Anita's Haven

books, thoughts, stories, poetry, interviews, writing


on 14/02/2015


Having worked and taught various age groups for two decades now, I know for sure just how much stories mean in our lives and how they shape our growth. I have also met a lot of people (parents, educators, grandparents) who like reading but are simply too shy or not imaginative enough to involve kids in the reading process, even though they would love to.


A student of mine once said he loves coming to my classes because I make them think and care about what they think. Greatest compliment a teacher can get.
So I am sharing with you the Afterword from Winky’s Colours, a children’s book I created while teaching, hoping it inspires you to read not only to yourselves, but to and with others.

To parents, friends and educators reading to children

Storytelling is an essential part of human existence. Regardless of
all technological progress, the roots to successful human communication
lie in face-to-face talks, the warmth of our voice, our presence. Please,
never let anything or anyone convince you of the unimportance of your
role in storytelling and reading.
As I have been convinced by children many times, even the best
story can be ruined by a heartless and distant storyteller, just as
successfully as any story is made more interesting as long as the
storyteller involves the audience in the reading process. Having children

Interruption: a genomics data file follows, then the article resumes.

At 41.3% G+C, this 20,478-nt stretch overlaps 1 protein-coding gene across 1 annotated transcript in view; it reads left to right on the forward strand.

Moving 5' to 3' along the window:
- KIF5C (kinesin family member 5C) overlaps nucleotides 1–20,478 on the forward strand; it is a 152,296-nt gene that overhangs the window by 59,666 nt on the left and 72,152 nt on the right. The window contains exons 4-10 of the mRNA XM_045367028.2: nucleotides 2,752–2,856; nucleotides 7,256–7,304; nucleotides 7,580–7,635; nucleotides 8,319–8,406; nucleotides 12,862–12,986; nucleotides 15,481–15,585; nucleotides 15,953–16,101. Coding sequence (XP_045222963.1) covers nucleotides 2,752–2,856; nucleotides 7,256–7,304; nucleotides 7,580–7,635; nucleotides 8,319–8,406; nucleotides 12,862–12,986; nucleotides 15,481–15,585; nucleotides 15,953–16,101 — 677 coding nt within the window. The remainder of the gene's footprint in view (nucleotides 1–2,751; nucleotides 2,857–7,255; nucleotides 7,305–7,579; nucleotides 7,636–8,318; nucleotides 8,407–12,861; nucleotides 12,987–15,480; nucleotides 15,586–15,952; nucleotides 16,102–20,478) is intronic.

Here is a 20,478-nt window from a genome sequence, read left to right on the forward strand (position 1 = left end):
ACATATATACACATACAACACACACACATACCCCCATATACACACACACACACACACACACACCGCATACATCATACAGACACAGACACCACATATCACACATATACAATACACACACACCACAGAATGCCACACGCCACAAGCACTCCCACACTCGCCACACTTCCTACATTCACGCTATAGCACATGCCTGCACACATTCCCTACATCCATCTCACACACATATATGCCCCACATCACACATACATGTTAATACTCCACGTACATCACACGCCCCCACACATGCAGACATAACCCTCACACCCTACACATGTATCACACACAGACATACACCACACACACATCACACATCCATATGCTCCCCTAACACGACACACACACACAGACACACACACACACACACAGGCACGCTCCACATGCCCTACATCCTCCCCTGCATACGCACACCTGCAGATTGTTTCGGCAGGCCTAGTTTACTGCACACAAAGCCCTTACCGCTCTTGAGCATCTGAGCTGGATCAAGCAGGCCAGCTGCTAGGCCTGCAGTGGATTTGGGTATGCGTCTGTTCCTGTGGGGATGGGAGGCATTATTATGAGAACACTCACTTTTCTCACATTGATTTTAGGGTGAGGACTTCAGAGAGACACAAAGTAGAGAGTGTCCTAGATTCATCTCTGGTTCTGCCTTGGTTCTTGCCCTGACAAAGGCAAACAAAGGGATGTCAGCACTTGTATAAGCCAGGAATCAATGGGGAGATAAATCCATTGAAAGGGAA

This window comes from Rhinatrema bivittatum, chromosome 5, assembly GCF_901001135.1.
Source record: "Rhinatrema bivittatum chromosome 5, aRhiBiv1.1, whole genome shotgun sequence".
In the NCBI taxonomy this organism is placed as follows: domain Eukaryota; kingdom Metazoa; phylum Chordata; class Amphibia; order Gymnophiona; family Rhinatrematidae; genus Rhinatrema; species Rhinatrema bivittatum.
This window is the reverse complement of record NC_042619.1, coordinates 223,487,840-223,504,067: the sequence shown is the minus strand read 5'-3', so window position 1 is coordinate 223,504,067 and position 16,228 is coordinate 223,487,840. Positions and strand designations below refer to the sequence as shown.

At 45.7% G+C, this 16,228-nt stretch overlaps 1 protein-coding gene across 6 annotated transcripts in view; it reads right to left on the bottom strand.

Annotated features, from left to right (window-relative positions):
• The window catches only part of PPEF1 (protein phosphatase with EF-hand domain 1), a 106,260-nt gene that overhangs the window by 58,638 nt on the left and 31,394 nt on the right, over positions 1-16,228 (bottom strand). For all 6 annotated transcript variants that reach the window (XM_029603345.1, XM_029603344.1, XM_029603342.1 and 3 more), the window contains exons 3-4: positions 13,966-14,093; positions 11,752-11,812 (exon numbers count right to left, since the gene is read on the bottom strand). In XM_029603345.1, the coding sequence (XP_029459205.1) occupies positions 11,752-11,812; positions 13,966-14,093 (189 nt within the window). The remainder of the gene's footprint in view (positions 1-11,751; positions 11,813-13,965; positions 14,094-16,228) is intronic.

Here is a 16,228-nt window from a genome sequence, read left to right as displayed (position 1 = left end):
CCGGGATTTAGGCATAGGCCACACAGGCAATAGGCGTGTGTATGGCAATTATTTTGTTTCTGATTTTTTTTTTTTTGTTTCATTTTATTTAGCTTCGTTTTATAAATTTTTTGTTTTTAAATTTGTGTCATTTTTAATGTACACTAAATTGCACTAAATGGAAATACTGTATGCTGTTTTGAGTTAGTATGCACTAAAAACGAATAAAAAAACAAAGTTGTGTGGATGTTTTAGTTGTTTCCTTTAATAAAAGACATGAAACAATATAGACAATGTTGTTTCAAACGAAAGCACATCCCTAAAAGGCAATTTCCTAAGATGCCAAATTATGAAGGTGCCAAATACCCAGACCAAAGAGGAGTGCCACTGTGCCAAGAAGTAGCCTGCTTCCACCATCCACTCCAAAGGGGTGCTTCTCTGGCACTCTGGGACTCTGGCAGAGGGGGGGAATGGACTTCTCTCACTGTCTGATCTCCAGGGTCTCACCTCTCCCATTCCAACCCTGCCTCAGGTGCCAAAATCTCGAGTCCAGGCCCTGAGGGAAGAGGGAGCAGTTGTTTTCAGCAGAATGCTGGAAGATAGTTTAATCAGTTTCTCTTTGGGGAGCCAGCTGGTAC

intervene while you are telling a story does not mean they lack patience
or the necessary attention span. Perhaps you are actually reading the
story just the right way, and they are already in it, from the first page on.
Just in case you have the heart, but lack the ideas on how to
involve your listeners in the story you are reading, allow this teacher to
share a few guidelines. It is up to you whether you follow them or not.
But trust me, it is also up to you how your children and students learn to
interpret their own actions and feelings, as well as your own, and the
world as a whole. Being a storyteller is a superpower! Be careful not to
abuse it.

♥ Ask them what they would do or feel in a certain situation as you
read it.
♥ Have them draw something from the story, regardless of the
existent illustrations – their use of colour and choice of detail have a
story to tell.
♥ Every now and then, stop and have them comment and guess
what happens next and why.
♥ Let them retell the story to someone else – this will show you how
they understood it.
♥ Even if you don’t have the time to read the whole story through,
read it chapter by chapter.
♥ Enjoy it the first time your children pick up a book to read on their
own, even if they still can’t actually read letters – your mission was a hit!


Anita Kovacevic


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